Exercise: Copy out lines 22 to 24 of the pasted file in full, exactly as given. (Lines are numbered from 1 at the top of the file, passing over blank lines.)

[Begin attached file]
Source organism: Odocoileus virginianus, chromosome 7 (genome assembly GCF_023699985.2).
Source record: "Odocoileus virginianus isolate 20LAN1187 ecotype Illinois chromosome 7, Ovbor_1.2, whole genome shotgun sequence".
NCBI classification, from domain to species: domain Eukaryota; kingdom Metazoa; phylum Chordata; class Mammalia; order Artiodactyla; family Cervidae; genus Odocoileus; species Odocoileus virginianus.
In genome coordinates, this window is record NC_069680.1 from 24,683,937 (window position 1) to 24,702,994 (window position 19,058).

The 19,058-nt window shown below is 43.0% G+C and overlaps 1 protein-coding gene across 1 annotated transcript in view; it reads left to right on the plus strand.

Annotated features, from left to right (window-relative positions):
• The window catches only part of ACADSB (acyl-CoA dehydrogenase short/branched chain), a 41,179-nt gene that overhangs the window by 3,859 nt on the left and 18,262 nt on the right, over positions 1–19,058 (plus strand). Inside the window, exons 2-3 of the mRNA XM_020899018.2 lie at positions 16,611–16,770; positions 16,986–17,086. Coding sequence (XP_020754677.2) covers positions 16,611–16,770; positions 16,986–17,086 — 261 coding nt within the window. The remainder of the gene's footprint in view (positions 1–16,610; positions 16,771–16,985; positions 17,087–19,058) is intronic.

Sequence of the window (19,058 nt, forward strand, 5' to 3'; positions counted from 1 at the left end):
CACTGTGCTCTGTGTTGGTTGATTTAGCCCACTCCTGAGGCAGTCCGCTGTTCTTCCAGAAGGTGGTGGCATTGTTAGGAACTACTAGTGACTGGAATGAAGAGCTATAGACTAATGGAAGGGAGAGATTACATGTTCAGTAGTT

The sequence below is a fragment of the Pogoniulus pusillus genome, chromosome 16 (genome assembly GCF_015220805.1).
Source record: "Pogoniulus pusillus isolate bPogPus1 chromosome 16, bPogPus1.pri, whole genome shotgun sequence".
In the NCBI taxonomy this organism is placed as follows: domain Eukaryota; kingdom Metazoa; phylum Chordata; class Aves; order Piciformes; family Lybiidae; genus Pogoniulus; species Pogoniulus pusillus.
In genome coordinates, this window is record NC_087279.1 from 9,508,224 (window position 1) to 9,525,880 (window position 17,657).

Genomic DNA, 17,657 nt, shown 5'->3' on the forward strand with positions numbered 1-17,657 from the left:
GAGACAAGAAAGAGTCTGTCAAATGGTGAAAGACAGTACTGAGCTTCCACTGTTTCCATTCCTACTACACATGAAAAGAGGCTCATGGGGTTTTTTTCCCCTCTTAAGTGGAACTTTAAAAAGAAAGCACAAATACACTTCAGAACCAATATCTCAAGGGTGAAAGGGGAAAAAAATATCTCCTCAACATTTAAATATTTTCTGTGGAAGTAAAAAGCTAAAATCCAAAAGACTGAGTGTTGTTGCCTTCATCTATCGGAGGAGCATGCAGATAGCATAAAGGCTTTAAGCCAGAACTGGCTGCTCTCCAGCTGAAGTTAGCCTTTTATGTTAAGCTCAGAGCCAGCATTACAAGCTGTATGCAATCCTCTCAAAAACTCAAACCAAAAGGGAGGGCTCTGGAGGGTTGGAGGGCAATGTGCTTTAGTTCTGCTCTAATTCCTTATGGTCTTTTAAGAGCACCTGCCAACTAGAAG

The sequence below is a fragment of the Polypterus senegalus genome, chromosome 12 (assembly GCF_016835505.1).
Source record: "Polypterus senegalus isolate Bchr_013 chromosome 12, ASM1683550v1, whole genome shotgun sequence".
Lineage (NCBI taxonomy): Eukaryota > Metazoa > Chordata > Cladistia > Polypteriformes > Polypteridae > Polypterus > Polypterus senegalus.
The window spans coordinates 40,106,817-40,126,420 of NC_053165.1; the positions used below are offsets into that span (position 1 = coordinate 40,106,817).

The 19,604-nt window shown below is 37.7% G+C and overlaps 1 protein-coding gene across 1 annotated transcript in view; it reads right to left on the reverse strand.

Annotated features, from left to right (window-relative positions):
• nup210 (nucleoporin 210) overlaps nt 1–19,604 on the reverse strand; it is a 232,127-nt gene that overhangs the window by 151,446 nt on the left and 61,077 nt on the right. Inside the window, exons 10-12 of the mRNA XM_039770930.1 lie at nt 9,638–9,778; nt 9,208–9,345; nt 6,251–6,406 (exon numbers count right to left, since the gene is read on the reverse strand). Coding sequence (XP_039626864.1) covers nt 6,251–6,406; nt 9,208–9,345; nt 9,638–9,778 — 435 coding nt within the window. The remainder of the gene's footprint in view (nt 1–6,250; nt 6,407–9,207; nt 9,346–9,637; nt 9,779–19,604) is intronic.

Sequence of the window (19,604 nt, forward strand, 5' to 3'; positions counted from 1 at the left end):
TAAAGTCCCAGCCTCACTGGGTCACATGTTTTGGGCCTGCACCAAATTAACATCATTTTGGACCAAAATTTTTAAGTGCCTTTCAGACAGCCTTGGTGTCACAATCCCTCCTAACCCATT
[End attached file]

• nup210 (nucleoporin 210) overlaps nt 1–19,604 on the reverse strand; it is a 232,127-nt gene that overhangs the window by 151,446 nt on the left and 61,077 nt on the right. Inside the window, exons 10-12 of the mRNA XM_039770930.1 lie at nt 9,638–9,778; nt 9,208–9,345; nt 6,251–6,406 (exon numbers count right to left, since the gene is read on the reverse strand). Coding sequence (XP_039626864.1) covers nt 6,251–6,406; nt 9,208–9,345; nt 9,638–9,778 — 435 coding nt within the window. The remainder of the gene's footprint in view (nt 1–6,250; nt 6,407–9,207; nt 9,346–9,637; nt 9,779–19,604) is intronic.

Sequence of the window (19,604 nt, forward strand, 5' to 3'; positions counted from 1 at the left end):
TAAAGTCCCAGCCTCACTGGGTCACATGTTTTGGGCCTGCACCAAATTAACATCATTTTGGACCAAAATTTTTAAGTGCCTTTCAGACAGCCTTGGTGTCACAATCCCTCCTAACCCATT